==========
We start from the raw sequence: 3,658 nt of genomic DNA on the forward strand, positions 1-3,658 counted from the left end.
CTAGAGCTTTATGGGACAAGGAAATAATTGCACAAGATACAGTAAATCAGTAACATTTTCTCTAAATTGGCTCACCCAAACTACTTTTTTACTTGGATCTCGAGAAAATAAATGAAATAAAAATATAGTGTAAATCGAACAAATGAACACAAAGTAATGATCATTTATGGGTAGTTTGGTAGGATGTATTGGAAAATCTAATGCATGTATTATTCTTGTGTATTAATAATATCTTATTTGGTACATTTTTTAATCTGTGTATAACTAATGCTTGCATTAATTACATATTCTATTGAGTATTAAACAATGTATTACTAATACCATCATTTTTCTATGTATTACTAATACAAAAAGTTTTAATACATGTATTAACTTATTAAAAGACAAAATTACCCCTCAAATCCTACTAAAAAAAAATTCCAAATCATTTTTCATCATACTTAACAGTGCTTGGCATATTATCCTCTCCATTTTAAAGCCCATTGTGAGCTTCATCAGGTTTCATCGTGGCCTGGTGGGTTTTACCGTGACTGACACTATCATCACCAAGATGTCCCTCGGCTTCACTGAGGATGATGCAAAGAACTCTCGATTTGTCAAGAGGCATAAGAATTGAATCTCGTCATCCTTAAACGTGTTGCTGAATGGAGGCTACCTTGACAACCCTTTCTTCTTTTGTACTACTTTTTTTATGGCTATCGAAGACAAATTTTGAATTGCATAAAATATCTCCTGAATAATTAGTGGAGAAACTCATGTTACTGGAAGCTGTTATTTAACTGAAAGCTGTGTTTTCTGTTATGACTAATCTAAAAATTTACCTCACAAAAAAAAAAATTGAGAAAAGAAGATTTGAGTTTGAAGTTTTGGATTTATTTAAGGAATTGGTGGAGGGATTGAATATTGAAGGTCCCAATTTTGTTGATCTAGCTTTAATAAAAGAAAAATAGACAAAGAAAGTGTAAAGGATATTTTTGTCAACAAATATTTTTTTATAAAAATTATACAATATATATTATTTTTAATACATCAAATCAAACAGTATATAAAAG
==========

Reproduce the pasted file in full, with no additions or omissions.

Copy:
We start from the raw sequence: 3,658 nt of genomic DNA on the forward strand, positions 1-3,658 counted from the left end.
CTAGAGCTTTATGGGACAAGGAAATAATTGCACAAGATACAGTAAATCAGTAACATTTTCTCTAAATTGGCTCACCCAAACTACTTTTTTACTTGGATCTCGAGAAAATAAATGAAATAAAAATATAGTGTAAATCGAACAAATGAACACAAAGTAATGATCATTTATGGGTAGTTTGGTAGGATGTATTGGAAAATCTAATGCATGTATTATTCTTGTGTATTAATAATATCTTATTTGGTACATTTTTTAATCTGTGTATAACTAATGCTTGCATTAATTACATATTCTATTGAGTATTAAACAATGTATTACTAATACCATCATTTTTCTATGTATTACTAATACAAAAAGTTTTAATACATGTATTAACTTATTAAAAGACAAAATTACCCCTCAAATCCTACTAAAAAAAAATTCCAAATCATTTTTCATCATACTTAACAGTGCTTGGCATATTATCCTCTCCATTTTAAAGCCCATTGTGAGCTTCATCAGGTTTCATCGTGGCCTGGTGGGTTTTACCGTGACTGACACTATCATCACCAAGATGTCCCTCGGCTTCACTGAGGATGATGCAAAGAACTCTCGATTTGTCAAGAGGCATAAGAATTGAATCTCGTCATCCTTAAACGTGTTGCTGAATGGAGGCTACCTTGACAACCCTTTCTTCTTTTGTACTACTTTTTTTATGGCTATCGAAGACAAATTTTGAATTGCATAAAATATCTCCTGAATAATTAGTGGAGAAACTCATGTTACTGGAAGCTGTTATTTAACTGAAAGCTGTGTTTTCTGTTATGACTAATCTAAAAATTTACCTCACAAAAAAAAAAATTGAGAAAAGAAGATTTGAGTTTGAAGTTTTGGATTTATTTAAGGAATTGGTGGAGGGATTGAATATTGAAGGTCCCAATTTTGTTGATCTAGCTTTAATAAAAGAAAAATAGACAAAGAAAGTGTAAAGGATATTTTTGTCAACAAATATTTTTTTATAAAAATTATACAATATATATTATTTTTAATACATCAAATCAAACAGTATATAAAAG